Over half a million hysterectomies are performed each year in the United States. Approximately 60% – 74% of those hysterectomies include removal of the ovaries or ‘castration’. Castration (also referred to as gelding, neutering, fixing, orchiectomy and oophorectomy) is any action, surgical, chemical, or otherwise, by which a male loses the functions of the testicles or a female loses the functions of the ovaries.So there you have it – ugly as it may be. The correct medical term for removal of women’s ovaries is ‘castration’.
Most women do not know that when they agree to removal of their ovaries that they are agreeing to castration. They don’t know because the term castration is never used. They are told they will be undergoing some far-and-away sounding thing called ‘oophorectomy’. Women falsely believe they don’t need their ovaries because their doctors tell them they don’t. Women are purposely led to believe that their ovaries stop producing hormones once they’ve entered menopause anyway. They’re also assured that hormone replacement therapy can replace their own natural hormones. The truth is that there is no artificial hormone of any kind that can replace a woman’s own natural hormones. A woman’s ovaries continue to produce hormones all of her life. There is never a time when a woman doesn’t need her ovaries or the life-sustaining hormones they produce. No woman can give informed consent to ovary removal when she doesn’t understand that she is agreeing to castration. Far too many women are misinformed, uninformed or not informed.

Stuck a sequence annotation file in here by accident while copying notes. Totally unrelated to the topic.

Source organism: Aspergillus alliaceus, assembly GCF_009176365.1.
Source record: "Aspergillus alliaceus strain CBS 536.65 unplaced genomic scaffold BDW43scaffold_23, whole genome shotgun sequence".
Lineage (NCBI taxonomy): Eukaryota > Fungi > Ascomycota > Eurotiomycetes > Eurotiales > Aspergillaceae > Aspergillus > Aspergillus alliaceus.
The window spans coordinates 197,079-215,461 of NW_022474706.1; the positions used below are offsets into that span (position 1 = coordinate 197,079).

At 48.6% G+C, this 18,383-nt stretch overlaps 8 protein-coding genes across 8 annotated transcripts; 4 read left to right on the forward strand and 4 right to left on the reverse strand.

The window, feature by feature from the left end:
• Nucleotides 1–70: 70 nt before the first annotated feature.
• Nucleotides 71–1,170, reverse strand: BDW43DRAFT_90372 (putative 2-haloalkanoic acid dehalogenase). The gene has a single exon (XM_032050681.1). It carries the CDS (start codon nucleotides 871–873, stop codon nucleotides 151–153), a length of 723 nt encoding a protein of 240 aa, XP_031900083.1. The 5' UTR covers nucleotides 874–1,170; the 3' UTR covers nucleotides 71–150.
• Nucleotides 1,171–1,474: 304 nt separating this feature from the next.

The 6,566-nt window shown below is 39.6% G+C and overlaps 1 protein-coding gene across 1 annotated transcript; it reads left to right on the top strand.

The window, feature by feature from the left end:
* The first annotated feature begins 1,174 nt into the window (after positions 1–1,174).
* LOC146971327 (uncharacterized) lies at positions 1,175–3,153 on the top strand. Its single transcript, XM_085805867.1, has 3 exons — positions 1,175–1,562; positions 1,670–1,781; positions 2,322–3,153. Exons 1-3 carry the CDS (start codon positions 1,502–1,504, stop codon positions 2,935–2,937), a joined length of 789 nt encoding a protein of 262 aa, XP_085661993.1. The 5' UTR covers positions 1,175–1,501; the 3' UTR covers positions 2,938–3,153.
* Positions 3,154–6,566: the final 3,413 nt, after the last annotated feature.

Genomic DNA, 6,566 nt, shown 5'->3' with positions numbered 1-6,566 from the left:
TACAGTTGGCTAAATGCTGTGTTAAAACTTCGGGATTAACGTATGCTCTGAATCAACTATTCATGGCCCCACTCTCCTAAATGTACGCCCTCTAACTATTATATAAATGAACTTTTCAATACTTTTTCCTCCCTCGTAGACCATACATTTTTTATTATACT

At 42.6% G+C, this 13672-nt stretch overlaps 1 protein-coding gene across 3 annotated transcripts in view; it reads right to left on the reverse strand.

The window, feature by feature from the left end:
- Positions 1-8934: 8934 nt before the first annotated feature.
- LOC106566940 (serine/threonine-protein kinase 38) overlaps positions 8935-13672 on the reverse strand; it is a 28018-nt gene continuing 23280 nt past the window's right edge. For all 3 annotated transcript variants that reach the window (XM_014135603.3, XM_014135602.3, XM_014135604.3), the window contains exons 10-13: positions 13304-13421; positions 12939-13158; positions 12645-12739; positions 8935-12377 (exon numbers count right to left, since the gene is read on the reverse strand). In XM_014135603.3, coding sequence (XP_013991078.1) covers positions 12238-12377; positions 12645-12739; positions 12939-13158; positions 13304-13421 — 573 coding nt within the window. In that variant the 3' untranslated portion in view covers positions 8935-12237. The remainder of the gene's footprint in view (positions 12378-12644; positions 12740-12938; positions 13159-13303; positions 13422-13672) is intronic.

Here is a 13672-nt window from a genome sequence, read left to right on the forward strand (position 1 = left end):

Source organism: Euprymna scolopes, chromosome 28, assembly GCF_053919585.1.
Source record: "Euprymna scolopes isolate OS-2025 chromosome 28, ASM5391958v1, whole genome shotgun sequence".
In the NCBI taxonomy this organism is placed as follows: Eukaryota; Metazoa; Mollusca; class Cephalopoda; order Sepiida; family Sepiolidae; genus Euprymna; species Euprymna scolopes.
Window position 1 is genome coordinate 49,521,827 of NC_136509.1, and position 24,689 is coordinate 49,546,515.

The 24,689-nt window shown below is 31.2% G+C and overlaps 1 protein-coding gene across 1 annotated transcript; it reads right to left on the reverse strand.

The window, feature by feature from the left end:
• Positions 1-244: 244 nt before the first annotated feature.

And, it’s not just that women aren’t informed that oophorectomy is castration or that women agree to ovary removal in the first place. I hear from women all the time who tell me that they did not consent to removal of their ovaries, only to wake up from surgery with them missing. It seems doctors routinely take it upon themselves to remove healthy ovaries when they perform hysterectomies for benign diseases. They say it prevents the possibility of ovarian cancer. It should be noted however that the risk of ovarian cancer in women who have no family history of the disease is less than 1%. Meanwhile, removing the ovaries greatly increases the risk of cardiovascular disease (the #1 killer of American women) and accelerates osteoporosis. Removal of ovaries is linked to a variety of diseases and cancers, not to mention mental impairment and sexual dysfunction.